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The 16-year-old Swede Greta Thunberg speaks during her protest action for more climate protection with a reporter. Steffen Trumpf / picture alliance / Getty Images

By Mark Hertsgaard and Kyle Pope

It's been 30 years since Bill McKibben rang the warning bells about the threat of man-made climate change — first in a piece in The New Yorker, and then in his book, The End of Nature.

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Colombia rainforest. Marcel Oosterwijk / CC BY-SA 2.0

By Torsten Krause

Many of us think of the Amazon as an untouched wilderness, but people have been thriving in these diverse environments for millennia. Due to this long history, the knowledge that Indigenous and forest communities pass between generations about plants, animals and forest ecology is incredibly rich and detailed and easily dwarfs that of any expert.

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This isn't the only world that's possible. YES! illustration by Fran Murphy

By Todd Miller

In 2008, performance artist Pilvi Takala took her seat as a new employee at the company Deloitte, a global consulting firm, and began to stare into space. When asked by other employees what she was doing, she said, "brain work" or that she was working "on her thesis." One day she rode the elevator up and down the entire workday. When asked where she was going, she said nowhere.

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On September 4, 2019, a loose chain of tropical cyclones lined up across the Western Hemisphere. Joshua Stevens / NASA Earth Observatory / NOAA / NESDIS

By Jackie Filson

We're going to make this very simple. These are the 5 non-negotiable policies an ideal climate plan must include:

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Because we burn so much coal and gas and oil, the atmosphere of our world is changing rapidly, and that atmospheric change is producing record heat. Jennifer Luxton / YES! illustration

By Bill McKibben

Business as usual is what's doing us in.

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People have been modifying Earth – as in these rice terraces near Pokhara, Nepal – for millennia. Erle C. Ellis, CC BY-ND

By Ben Marwick, Erle C. Ellis, Lucas Stephens, Nicole Boivin

Examples of how human societies are changing the planet abound — from building roads and houses, clearing forests for agriculture and digging train tunnels, to shrinking the ozone layer, driving species extinct, changing the climate and acidifying the oceans. Human impacts are everywhere. Our societies have changed Earth so much that it's impossible to reverse many of these effects.

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Small-clawed otters. Mathias Appel / public domain

By Elizabeth L. Bennett

In recent years Asia's otters have been subject to intense poaching, primarily for their pelts. Markets in East Asia greatly value their smooth, dense, water-adapted fur. At same time the poaching of live otters for sale in the pet trade has become an emerging crisis. Even in Japan's famous cat cafés, otters have proven to be attractive alternatives to felines. The small-clawed otter (Aonyx cinereus), with its charming reputation, is especially vulnerable to such trade.

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Workers sew jeans in a makeshift shed that serves as a workshop in Xintang, Zengcheng. Lu Guang / Greenpeace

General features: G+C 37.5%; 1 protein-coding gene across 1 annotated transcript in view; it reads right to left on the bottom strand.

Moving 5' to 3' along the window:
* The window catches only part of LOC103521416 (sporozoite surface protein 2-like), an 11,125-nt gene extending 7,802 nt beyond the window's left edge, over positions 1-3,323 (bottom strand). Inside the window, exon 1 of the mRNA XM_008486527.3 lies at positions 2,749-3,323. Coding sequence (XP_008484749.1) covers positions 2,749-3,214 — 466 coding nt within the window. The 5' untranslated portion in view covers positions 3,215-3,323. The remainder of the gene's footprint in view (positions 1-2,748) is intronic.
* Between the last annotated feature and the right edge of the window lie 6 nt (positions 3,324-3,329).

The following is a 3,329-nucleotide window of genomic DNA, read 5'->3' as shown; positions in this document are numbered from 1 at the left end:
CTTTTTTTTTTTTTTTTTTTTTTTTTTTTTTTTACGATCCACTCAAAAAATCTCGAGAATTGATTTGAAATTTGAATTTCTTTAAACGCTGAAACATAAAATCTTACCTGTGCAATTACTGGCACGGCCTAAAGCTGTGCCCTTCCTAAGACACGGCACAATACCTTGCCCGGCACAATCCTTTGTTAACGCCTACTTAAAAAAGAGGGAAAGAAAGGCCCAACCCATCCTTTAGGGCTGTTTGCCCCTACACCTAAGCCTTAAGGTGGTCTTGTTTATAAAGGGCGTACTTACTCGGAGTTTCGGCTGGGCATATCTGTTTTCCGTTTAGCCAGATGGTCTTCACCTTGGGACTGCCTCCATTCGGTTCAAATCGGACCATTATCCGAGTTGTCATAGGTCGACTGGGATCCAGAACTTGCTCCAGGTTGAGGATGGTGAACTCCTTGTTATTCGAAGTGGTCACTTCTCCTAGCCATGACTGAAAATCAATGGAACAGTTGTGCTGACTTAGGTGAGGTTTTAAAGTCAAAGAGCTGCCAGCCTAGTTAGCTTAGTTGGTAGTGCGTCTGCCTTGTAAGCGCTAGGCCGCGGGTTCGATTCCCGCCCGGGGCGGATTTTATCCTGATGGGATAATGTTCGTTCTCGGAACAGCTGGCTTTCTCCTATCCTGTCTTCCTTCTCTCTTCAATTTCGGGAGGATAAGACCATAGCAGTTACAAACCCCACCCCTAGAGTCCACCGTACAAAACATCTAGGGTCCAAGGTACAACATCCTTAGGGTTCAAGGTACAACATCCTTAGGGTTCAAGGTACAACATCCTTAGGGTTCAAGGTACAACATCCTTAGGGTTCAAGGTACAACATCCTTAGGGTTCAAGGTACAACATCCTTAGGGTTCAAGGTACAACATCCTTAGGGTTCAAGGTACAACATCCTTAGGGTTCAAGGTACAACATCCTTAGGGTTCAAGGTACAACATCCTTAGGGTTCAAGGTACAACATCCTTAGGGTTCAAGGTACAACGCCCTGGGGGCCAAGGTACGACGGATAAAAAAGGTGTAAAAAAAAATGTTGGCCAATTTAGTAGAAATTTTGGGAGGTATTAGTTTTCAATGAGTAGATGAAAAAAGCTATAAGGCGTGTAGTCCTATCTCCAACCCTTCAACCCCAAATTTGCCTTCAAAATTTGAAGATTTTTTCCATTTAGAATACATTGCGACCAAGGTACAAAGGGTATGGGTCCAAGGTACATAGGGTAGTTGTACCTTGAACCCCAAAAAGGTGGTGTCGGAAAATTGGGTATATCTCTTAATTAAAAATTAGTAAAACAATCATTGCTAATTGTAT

By Courtney Lindwall

Question: I've heard that producing denim is particularly bad for the environment. Do I need to give up my blue jeans?

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David H. Koch attends the Lincoln Center Spring Gala at Alice Tully Hall on May 2, 2017 in New York City. Dia Dipasupil / Getty Images for Lincoln Center

By Ben Jervey

Billionaire libertarian activist and oil industry tycoon David Koch died on Friday, leaving a toxic legacy that includes helping birth the climate denial movement, fighting against regulations that protect worker and public health, and — critical to our work here on DeSmog's KochvsClean project — helping fund and coordinate a decades-long attack on clean energy and low carbon energy solutions.

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By Anita Desikan

The Trump administration is routinely undermining your ability — and mine, and everyone else's in this country — to exercise our democratic rights to provide input on the administration's proposed actions through the public comment process. Public comments are just what they sound like: an opportunity for anyone in the public, both individuals and organizations, to submit a comment on a proposed rule that federal agencies are required by law to read and take into account. Public comments can raise the profile of an issue, can help amplify the voices of affected communities, and can show policymakers whether a proposal has broad support or is wildly unpopular.

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Water protectors of all persuasions gathered in talking circles at Borderland Ranch in Pe'Sla, the heart of the sacred Black Hills, during the first Sovereign Sisters Gathering. At the center are Cheryl Angel in red and white and on her left, Lyla June. Tracy Barnett

By Tracy L. Barnett

Sources reviewed this article for accuracy.

For Sicangu Lakota water protector Cheryl Angel, Standing Rock helped her define what she stands against: an economy rooted in extraction of resources and exploitation of people and planet. It wasn't until she'd had some distance that the vision of what she stands for came into focus.

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